Archive for the ‘Brooklyn’ Category

Doug Johnston.

Doug Johnston.

“Since making the stitched rope pieces has become my full time job, most of the time the studio is arranged for that work. In taking photos I had planned to arrange everything neatly and compose things in a thoughtful, designerly way, but I chose instead to just show the comfortable bit of chaos that I work amongst daily.”

Iviva Olenick.

Iviva Olenick.

“Ever-shifting piles of fabric, scraps of ribbon, spools of thread, skeins of embroidery floss, embroidery scissors, watercolor and fabric paints, needles in various shapes and states of wear, and artwork in process as well as finished pieces adorn the surface. The prominence of this desk in my small studio space is a metaphor for the predominance of my artwork in my thoughts and daily activities.”

James Victore.

James Victore.

“We used to have two motorcycles parked in the studio, but a modicum of success drove them out. I don’t have any collections, I like to travel light and don’t like to dust. The studio is more of a combination garage and kitchen– with some workspace thrown in. I like the adage, “The more you know, the less you need.”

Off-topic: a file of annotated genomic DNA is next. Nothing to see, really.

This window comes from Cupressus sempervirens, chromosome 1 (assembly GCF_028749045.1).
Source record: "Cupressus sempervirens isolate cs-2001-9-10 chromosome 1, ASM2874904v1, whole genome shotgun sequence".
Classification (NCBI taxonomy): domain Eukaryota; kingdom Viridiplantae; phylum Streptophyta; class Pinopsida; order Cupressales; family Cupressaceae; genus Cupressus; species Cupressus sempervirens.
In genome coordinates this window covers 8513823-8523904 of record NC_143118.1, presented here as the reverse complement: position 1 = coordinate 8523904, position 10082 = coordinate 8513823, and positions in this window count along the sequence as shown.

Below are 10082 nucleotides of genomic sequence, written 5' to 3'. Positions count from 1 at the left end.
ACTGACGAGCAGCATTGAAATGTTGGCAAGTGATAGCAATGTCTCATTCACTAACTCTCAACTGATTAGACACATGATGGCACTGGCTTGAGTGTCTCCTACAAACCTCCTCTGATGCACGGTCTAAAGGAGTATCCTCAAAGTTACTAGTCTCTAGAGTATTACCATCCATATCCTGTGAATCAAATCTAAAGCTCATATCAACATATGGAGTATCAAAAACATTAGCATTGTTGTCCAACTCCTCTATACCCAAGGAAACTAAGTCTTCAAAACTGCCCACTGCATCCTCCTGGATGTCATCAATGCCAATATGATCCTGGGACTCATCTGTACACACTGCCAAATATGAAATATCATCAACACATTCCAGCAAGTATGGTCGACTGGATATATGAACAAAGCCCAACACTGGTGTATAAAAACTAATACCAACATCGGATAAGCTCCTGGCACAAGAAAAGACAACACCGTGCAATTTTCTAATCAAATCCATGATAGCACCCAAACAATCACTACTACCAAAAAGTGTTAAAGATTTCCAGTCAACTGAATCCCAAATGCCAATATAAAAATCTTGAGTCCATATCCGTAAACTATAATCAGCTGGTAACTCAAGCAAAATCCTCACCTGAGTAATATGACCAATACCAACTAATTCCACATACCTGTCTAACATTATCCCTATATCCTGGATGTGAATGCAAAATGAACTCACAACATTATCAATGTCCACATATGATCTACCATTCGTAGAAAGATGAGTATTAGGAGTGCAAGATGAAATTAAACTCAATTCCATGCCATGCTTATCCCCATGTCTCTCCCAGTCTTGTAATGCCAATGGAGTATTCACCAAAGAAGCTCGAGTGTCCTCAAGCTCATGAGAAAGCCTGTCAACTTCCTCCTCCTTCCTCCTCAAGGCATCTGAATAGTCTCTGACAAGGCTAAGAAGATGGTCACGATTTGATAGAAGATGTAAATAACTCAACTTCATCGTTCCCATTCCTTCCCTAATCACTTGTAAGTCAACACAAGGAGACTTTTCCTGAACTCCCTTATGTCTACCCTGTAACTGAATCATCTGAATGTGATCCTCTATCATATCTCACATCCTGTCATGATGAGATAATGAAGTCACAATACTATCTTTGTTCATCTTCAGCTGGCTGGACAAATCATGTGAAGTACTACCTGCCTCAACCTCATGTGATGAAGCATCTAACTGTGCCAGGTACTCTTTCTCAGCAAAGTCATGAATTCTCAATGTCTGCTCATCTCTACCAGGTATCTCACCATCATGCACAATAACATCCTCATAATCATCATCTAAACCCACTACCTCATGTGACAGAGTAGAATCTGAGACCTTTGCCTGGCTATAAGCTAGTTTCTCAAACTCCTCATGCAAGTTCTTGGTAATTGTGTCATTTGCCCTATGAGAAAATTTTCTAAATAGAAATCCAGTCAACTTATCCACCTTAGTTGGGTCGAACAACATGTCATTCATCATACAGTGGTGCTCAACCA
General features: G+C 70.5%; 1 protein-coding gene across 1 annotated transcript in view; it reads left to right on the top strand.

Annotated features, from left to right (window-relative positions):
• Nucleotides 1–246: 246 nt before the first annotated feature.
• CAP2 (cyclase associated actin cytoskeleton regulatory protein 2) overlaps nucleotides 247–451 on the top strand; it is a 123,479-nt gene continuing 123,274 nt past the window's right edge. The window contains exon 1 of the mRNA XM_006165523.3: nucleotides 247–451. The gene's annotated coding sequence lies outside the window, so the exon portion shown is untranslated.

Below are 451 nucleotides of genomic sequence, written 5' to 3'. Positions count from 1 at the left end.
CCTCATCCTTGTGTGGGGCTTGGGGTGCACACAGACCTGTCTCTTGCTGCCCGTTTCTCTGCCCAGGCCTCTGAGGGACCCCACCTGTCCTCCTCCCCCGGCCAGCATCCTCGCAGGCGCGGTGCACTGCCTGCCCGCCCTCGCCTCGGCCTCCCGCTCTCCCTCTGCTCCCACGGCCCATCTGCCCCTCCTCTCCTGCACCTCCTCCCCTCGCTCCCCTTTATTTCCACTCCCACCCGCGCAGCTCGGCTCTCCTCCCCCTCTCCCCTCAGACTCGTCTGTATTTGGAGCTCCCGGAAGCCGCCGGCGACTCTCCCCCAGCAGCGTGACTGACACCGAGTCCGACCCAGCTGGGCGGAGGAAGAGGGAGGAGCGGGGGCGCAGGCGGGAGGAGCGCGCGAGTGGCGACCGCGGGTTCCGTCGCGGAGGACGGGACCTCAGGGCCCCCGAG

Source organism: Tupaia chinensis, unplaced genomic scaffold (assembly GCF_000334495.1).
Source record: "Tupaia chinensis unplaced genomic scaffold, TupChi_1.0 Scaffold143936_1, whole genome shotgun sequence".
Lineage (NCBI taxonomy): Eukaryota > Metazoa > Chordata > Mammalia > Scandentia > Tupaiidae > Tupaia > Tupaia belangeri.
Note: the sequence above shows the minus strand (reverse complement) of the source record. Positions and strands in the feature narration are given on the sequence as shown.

Mark Pernice.

Mark Pernice.

“I’m thinking about setting up an office in the shower. Get dressed, COFFEE, work, try to take a break and get outside for a bit, maybe have lunch with another designer, back to work. I try to move around. Sometimes I’ll sit on the couch, balcony or counter top with my laptop. I need that to stay fresh.”

Ellen Weinstein Talks With Marcos Chin.

“I work best when I’m unedited, uncompromised and when I can comfortably sit in a space and be uncomfortable, creating something, and then throwing it on the floor, putting something else up on the wall, and tearing it down, over and over again. It’s this playful quality about my process that I believe helps me to remain creatively engaged in whatever I’m doing.”

Joseph O. Holmes.

Joseph O. Holmes.

“I used to stumble across some beautiful work desks as I wandered the city, and I’d make a mental note of the location and return in a day or two with a tripod. I didn’t want to call ahead because I wanted to capture the spaces as they were — cluttered, not cleaned up and neatened.”